The postage stamp has a long and rich history within our visual culture. From a simple “proof of postage” marker to the current carrier of cultural messages, the stamp is often a carefully crafted micro-narrative. These messages can represent simple everyday concerns or even the more grandiose spirit of a nation.
A well-designed stamp can have a substantial impact in mere seconds. With its limited real estate, the stamp is a beautiful little environment devoted to storytelling. Often designed to represent complex stories, these narratives often work within a broader cultural understanding, stories where we mark achievements, communicate grand ideas or reflect on past struggles.
BRED set out to work within this unique and small-scale environment using design principles and techniques necessary to communicate a concise message within a restricted space.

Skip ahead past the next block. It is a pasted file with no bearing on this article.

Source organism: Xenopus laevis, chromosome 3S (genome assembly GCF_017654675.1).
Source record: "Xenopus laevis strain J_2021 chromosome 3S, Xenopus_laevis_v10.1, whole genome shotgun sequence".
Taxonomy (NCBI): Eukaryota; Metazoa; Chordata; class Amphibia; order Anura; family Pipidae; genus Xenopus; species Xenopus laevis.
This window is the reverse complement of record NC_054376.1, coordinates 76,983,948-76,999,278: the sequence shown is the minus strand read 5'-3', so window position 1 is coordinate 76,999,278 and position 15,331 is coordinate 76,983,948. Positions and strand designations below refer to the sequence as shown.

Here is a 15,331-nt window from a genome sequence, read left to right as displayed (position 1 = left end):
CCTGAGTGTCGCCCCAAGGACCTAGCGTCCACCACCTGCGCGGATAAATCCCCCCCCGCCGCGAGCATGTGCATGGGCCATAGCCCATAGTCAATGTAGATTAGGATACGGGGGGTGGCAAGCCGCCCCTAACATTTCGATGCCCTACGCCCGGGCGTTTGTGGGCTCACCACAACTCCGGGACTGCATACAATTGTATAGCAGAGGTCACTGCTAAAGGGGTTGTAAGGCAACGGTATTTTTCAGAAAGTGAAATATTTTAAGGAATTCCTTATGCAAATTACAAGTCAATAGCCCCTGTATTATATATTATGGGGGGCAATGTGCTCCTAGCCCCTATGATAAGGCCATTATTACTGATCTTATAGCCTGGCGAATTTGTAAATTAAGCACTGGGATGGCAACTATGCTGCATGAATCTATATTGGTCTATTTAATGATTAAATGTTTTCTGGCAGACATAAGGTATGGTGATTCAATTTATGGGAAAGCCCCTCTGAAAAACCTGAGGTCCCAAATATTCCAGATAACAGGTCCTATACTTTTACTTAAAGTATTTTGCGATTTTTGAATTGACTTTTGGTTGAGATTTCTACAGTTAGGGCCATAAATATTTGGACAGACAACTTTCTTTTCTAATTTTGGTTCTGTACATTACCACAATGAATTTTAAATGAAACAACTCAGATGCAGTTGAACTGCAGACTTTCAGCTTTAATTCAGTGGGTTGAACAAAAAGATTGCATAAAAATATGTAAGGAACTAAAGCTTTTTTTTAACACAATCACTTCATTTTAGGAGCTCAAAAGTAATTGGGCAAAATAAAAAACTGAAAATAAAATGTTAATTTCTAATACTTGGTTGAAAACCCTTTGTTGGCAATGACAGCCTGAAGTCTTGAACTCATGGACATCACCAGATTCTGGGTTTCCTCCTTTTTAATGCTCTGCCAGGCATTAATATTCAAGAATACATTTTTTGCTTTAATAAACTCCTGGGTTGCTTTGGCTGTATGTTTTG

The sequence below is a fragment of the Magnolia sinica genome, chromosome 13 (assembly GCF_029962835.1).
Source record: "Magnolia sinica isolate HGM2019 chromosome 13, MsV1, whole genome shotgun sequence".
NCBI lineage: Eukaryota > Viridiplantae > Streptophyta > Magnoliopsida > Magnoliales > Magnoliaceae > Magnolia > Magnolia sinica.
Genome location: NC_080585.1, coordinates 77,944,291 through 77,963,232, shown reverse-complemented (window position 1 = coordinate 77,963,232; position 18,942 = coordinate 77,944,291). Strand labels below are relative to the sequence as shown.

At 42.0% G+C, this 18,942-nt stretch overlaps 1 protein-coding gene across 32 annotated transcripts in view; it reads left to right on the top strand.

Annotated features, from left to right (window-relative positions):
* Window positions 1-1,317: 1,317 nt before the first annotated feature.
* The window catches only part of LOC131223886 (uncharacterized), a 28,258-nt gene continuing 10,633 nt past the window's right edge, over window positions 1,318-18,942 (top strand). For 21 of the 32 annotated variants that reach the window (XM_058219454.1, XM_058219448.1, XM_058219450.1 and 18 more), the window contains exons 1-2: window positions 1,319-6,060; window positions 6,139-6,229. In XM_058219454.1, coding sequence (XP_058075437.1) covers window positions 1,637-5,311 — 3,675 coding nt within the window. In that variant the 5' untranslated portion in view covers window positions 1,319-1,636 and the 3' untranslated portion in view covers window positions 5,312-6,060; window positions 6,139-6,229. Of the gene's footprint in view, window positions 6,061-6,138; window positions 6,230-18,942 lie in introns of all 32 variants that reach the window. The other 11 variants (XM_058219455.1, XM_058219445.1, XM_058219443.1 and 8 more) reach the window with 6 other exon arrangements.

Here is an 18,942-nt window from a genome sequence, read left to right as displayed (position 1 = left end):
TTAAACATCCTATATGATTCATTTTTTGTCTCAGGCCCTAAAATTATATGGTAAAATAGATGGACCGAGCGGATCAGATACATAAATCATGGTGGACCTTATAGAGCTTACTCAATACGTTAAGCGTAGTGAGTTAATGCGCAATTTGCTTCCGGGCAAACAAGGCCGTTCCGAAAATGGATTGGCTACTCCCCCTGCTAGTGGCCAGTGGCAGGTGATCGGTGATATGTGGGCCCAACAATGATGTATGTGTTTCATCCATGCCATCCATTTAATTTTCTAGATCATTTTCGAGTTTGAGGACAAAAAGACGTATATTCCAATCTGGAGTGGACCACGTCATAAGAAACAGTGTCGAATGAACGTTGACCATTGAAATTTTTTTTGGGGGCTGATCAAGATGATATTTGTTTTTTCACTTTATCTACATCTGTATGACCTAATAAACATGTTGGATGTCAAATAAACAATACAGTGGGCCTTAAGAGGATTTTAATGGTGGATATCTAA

With this first project, within a developing series, we chose to work with the 50th Anniversary of one of the most important human endeavors—the Apollo Moon Landing. On July 20, 1969, Commander Neil Armstrong and pilot Buzz Aldrin landed the Apollo Lunar Module Eagle on the surface of the Moon. Meanwhile, Michael Collins stayed in the Command Module and continued orbiting around the Moon. Six and a half hours later, Neil Armstrong was the first human to step foot on another planet.
The design and letterpress printing process can be seen on our Instagram page, bred_letterpress. Using multiple inks (metallic silver, gold, and copper) with subtle greys and a bright blue, we attempted to bring to light some of the unique events and images that made this occasion a truly global experience. These limited-edition stamps were printed on two Universal III Vandercook presses.
These commemorative five color stamp sheets were letterpressed on perforated, dry gum, lick & stick paper (8.5” x 11”, 60lb., Tromark white), in an edition of 80.
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